Rotating Stratified Turbulence and Turbulence in the Atmosphere and Oceans

8 December to 12 December 2008

Isaac Newton Institute for Mathematical Sciences, Cambridge, UK

Organisers: Peter Bartello (McGill), Peter Davidson (Cambridge), David Dritschel (St Andrews), Ross Griffiths (Canberra), Keith Moffatt (Cambridge), Joel Sommeria (Grenoble), Kraig Winters (San Diego), Shigeo Yoden (Kyoto).

in association with the Newton Institute programme The Nature of High Reynolds Number Turbulence (26 August to 19 December 2008)

Co-Sponsored by IUTAM

Programme | Participants | Application | Accommodation and Cost | Poster Presenters | Group Photograph

Theme of workshop:

The goal of this IUTAM/INI Symposium is to bring recent theoretical, experimental and numerical progress in this field to the community of atmospheric and oceanic scientists who could use it to improve their integrated studies of complex systems. The workshop will consist of 3 days devoted to studies of canonical flows and turbulence in its most theoretically accessible form. This will be followed by 2 days of presentations from the community studying realistic atmospheric and oceanic flows in which turbulence and mixing play an important role, but one involving the full range of complications and numerical constraints. The two groups of people will thereby be encouraged to share perspectives.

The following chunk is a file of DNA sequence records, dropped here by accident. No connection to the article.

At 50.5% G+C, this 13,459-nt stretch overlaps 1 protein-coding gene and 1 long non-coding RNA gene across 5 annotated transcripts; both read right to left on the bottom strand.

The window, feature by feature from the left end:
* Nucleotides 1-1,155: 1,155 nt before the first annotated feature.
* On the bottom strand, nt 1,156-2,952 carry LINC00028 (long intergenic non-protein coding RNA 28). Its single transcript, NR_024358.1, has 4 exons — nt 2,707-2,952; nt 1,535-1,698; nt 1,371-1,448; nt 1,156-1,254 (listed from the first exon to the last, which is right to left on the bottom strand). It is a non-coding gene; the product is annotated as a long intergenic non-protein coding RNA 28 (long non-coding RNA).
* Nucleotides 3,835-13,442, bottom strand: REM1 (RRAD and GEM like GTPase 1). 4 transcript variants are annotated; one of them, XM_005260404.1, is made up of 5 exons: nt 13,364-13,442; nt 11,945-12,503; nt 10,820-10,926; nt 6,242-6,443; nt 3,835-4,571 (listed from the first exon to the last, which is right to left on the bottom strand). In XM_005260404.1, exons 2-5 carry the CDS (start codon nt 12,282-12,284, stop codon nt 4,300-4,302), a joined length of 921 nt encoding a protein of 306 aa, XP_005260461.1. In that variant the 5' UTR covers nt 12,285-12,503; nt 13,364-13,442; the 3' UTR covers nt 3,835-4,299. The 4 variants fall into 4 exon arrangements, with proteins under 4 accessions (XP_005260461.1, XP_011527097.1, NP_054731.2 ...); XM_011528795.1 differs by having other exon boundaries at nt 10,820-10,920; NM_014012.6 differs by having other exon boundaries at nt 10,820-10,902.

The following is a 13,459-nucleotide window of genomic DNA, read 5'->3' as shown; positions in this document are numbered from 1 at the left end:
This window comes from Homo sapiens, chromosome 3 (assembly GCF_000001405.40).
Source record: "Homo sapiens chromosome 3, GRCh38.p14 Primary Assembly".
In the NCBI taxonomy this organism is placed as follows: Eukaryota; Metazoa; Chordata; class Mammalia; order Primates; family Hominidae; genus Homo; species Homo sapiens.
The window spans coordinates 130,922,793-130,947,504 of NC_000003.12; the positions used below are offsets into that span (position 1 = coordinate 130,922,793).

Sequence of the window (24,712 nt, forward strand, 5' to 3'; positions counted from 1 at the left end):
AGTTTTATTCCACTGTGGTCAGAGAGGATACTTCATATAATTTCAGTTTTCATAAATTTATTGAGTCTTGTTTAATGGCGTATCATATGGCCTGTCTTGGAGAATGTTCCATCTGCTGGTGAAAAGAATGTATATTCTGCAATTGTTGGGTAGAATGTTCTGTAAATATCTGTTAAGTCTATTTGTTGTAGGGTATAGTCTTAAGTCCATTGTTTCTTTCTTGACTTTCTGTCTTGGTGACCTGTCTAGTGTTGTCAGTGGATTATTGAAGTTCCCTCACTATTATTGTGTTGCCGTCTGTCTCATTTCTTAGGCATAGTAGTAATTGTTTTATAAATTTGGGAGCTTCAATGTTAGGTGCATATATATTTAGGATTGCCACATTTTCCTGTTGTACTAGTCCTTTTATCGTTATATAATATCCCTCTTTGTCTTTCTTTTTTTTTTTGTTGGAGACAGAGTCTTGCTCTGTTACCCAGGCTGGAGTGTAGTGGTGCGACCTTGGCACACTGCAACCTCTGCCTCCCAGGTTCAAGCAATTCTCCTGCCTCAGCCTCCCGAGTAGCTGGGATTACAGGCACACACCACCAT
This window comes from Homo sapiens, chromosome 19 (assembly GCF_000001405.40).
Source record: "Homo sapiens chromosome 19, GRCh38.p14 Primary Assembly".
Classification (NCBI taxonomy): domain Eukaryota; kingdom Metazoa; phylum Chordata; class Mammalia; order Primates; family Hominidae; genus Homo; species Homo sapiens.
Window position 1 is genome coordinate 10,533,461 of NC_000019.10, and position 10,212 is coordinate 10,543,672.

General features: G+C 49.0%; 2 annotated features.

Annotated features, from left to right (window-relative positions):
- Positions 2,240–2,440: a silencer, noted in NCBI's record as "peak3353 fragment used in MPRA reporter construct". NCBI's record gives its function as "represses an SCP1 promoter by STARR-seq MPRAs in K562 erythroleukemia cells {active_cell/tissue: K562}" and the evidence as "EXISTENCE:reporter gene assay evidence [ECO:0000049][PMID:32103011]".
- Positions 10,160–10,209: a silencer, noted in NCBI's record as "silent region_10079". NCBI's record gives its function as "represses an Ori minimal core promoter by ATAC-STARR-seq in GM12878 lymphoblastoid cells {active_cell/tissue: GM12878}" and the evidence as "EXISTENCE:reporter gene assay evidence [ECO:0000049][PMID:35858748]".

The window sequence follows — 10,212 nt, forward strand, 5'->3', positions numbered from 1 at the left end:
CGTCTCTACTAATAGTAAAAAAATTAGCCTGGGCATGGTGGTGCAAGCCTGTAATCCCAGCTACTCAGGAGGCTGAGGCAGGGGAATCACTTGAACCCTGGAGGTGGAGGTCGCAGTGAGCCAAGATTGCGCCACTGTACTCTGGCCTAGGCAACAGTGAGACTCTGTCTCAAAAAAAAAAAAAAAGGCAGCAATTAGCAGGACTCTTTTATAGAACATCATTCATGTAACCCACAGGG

Specific challenges to be addressed in the first three days include:

  • The emergence of organised structures (vortices and fronts) and how they interact with the smaller dissipative scales.
  • The relative roles played by linear wave propagation and nonlinear vortex stretching in the formation of columnar and pancake vortices.
  • What can we learn by distinguishing between waves and vortices in geophysical turbulence? When is `balance' useful in describing such flows? How does balance depend on scale?
  • The influence of large-scale anisotropy on the energy cascade and small-scale dynamics.
  • The influence of rotation and stratification on mixing.
  • Do one-point and two-point turbulence models retain the relevant physics to cope with rotation and stratification?

In the two days the atmosphere-ocean community will be invited to discuss their most recent challenges. Topics will include:

  • Resolved convection versus convective adjustment in numerical models.
  • What equations need to be solved? What approximations are valid? How to cope with unresolved turbulence?
  • What are the effects of the commonly used numerical short-cuts?
  • Boundary-layer turbulence.
  • The influence of water in three phases and the consequent latent heating on the turbulence.
  • Predictability.
  • The dynamical role of the tropopause.
  • Tracer mixing barriers.

Speakers will include:

  • F Busse (University of Bayreuth)
  • G Carnevale (UCSD)
  • J-M Chomaz (CNRS-Ecole Polytechnique)
  • J Herring (National Center for Atmospheric Research)
  • D Holm (Imperial College London)
  • J McWilliams (UCLA)
  • P Rhines (University of Washington)
  • J Riley (University of Washington)

Local Information | Newton Institute Map | The Nature of High Reynolds Number Turbulence | Workshops | Newton Institute Home Page